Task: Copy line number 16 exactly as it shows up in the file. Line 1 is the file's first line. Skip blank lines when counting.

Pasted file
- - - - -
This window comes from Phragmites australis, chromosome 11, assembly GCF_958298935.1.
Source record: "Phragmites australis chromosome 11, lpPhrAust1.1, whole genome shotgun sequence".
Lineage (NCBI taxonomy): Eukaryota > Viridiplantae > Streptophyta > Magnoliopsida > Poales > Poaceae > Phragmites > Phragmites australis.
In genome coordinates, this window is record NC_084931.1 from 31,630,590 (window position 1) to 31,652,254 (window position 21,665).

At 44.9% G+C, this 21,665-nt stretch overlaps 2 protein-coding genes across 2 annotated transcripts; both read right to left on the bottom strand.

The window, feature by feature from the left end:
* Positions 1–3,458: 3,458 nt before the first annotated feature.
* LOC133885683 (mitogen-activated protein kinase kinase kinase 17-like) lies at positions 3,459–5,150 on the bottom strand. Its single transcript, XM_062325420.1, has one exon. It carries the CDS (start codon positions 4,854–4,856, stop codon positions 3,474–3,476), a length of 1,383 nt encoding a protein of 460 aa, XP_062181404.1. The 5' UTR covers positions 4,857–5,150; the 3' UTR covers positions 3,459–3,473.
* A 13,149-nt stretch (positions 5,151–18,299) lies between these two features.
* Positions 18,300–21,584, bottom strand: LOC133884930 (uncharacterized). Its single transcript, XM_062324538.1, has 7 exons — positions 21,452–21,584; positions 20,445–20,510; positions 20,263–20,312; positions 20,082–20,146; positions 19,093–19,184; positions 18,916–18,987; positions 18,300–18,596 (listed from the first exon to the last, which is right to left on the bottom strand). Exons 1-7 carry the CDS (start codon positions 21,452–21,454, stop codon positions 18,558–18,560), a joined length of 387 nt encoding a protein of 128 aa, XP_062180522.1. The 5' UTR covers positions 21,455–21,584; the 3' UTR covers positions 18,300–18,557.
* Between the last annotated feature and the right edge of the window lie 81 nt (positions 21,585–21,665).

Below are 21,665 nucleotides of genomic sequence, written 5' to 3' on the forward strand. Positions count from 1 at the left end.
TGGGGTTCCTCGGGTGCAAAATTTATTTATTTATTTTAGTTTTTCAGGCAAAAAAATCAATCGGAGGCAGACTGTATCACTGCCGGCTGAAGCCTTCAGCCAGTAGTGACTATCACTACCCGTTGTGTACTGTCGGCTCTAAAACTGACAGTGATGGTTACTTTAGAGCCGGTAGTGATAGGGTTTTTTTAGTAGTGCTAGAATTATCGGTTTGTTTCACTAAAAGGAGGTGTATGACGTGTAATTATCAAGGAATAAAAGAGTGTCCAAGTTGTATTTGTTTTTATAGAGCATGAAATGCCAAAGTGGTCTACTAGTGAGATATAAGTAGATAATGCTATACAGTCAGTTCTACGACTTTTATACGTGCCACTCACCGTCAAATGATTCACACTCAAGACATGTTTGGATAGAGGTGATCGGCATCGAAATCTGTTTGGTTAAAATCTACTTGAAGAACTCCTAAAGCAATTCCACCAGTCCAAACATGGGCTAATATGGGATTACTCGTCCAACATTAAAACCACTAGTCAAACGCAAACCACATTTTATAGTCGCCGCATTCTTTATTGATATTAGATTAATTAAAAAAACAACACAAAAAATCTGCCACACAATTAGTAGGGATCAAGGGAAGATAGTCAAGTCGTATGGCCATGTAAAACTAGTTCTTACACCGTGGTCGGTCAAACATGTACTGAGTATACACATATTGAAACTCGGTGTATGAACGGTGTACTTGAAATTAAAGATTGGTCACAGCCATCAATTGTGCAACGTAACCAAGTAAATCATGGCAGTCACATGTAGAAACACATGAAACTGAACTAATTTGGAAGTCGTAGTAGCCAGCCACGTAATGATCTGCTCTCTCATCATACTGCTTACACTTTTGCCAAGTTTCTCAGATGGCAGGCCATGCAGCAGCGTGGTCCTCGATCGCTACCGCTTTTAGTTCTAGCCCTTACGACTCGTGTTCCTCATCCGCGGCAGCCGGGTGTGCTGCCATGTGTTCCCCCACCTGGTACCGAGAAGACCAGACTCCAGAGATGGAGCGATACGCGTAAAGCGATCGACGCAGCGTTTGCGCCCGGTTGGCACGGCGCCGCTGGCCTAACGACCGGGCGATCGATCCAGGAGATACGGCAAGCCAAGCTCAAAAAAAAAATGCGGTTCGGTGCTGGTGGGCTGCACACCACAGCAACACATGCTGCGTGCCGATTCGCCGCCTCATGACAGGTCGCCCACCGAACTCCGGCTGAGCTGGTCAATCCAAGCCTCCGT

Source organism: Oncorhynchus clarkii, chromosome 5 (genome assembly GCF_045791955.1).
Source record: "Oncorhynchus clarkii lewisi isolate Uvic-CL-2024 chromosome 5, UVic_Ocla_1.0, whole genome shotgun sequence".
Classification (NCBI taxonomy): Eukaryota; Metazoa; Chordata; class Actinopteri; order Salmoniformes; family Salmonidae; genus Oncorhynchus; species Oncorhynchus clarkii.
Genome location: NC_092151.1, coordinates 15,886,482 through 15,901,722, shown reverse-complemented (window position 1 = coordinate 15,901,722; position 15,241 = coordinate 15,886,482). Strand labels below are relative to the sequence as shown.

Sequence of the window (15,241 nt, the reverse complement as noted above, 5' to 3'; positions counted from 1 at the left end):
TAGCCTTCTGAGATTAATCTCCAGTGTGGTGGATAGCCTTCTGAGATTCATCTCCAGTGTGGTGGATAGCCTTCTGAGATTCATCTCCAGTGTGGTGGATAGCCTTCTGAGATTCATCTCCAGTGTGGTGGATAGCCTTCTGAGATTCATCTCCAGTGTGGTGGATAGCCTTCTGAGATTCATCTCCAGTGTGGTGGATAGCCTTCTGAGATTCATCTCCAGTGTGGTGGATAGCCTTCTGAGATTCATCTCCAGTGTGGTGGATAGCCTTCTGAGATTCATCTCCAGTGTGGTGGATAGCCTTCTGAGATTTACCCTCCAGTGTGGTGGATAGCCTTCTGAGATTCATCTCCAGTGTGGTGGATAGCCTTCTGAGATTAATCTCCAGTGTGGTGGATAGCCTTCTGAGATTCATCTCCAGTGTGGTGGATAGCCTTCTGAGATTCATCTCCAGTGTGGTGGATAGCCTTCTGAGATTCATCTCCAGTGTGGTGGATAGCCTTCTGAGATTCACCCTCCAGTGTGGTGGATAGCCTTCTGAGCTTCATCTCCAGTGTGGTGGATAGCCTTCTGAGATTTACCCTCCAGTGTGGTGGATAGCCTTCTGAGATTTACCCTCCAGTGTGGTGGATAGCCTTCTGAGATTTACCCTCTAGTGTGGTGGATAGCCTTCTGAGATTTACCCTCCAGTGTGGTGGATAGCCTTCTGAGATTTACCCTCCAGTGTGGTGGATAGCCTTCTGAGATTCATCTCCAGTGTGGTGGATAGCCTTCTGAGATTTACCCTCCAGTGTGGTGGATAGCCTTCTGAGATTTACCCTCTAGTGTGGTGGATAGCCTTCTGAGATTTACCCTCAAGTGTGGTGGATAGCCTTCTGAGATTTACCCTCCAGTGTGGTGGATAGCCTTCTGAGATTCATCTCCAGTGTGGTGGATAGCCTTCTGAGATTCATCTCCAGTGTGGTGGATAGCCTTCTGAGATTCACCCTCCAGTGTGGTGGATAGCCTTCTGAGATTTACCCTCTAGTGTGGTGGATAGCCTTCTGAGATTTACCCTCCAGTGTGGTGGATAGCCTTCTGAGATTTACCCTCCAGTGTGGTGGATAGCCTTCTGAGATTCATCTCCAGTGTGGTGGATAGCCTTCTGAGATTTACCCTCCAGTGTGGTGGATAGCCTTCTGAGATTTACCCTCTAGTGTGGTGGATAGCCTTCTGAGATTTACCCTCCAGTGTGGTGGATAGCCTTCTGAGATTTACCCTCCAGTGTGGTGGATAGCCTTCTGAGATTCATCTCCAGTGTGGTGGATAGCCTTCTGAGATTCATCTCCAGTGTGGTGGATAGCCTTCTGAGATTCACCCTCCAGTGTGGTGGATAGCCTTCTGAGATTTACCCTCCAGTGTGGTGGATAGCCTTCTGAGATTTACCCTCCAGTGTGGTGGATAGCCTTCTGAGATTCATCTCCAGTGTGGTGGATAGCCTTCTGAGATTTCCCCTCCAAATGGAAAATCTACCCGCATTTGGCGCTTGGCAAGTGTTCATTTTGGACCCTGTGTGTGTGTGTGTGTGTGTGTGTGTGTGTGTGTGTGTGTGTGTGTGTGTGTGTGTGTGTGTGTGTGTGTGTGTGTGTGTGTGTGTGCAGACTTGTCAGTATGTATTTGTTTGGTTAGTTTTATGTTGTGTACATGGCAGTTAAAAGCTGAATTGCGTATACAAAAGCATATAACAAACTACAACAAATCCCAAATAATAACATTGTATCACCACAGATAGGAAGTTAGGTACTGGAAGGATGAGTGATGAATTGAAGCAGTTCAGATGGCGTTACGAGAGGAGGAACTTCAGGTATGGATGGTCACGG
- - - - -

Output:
Classification (NCBI taxonomy): Eukaryota; Metazoa; Chordata; class Actinopteri; order Salmoniformes; family Salmonidae; genus Oncorhynchus; species Oncorhynchus clarkii.